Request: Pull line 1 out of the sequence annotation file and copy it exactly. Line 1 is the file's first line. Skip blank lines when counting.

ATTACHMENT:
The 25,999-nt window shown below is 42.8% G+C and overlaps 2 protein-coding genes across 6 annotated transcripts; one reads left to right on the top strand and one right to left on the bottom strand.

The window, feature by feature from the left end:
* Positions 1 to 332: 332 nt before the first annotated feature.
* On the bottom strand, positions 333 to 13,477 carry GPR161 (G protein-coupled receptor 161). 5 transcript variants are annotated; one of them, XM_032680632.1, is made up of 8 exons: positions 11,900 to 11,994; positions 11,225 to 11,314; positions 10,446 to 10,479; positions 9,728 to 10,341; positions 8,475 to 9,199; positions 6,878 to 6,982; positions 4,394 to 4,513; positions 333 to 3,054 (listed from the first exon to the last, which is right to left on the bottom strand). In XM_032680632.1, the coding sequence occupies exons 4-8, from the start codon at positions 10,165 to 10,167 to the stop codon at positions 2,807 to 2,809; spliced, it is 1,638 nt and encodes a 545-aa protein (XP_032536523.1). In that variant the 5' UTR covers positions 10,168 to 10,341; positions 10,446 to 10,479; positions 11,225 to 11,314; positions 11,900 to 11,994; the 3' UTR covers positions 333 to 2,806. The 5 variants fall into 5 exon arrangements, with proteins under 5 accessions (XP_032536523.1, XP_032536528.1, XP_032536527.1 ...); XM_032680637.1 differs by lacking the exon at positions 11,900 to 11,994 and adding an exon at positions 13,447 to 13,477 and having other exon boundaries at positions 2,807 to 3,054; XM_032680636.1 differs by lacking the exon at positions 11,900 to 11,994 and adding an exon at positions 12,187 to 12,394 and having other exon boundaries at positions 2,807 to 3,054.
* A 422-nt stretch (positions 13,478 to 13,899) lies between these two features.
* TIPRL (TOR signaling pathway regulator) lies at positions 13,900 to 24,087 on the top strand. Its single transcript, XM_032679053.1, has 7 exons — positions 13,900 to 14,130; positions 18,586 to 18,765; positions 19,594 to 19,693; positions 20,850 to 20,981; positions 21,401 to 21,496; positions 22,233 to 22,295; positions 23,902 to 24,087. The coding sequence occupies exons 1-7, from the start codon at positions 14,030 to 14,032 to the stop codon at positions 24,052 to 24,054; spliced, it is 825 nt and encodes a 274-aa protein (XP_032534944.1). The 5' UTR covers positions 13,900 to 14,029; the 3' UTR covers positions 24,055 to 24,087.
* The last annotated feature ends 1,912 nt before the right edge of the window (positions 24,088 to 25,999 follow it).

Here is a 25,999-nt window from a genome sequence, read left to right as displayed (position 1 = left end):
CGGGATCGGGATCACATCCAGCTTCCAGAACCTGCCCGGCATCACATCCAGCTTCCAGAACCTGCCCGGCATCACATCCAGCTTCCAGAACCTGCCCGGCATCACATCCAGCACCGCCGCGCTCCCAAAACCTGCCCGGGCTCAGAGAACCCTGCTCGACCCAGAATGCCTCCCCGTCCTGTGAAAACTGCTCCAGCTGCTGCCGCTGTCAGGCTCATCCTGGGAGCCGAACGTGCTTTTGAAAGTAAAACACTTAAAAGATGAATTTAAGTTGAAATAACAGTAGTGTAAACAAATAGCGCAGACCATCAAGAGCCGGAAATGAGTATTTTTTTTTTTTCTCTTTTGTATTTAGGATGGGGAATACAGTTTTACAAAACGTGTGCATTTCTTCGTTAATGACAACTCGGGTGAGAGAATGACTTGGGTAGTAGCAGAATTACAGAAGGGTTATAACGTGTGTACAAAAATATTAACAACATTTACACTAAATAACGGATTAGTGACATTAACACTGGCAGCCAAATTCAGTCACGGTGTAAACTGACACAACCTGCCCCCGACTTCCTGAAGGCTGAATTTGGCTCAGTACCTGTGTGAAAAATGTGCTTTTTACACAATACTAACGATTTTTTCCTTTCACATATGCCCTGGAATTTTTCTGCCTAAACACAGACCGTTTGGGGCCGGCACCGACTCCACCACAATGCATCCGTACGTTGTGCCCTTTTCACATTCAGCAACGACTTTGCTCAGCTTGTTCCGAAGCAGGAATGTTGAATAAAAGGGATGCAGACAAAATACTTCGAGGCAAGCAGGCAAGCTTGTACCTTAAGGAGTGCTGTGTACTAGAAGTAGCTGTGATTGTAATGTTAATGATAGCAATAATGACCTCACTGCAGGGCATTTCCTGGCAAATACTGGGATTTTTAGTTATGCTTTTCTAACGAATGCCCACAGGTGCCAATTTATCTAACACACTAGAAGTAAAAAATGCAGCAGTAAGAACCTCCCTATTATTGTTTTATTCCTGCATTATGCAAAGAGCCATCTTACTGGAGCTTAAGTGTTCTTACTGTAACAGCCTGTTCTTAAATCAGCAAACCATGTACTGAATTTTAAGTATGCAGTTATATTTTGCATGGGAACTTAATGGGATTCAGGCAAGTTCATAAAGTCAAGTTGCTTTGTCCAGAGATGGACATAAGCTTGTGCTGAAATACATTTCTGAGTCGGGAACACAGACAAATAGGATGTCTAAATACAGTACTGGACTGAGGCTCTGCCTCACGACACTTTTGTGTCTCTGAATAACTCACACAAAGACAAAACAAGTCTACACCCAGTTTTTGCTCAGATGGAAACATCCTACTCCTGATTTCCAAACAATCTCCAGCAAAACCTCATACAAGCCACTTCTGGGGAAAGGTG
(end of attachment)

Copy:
The 25,999-nt window shown below is 42.8% G+C and overlaps 2 protein-coding genes across 6 annotated transcripts; one reads left to right on the top strand and one right to left on the bottom strand.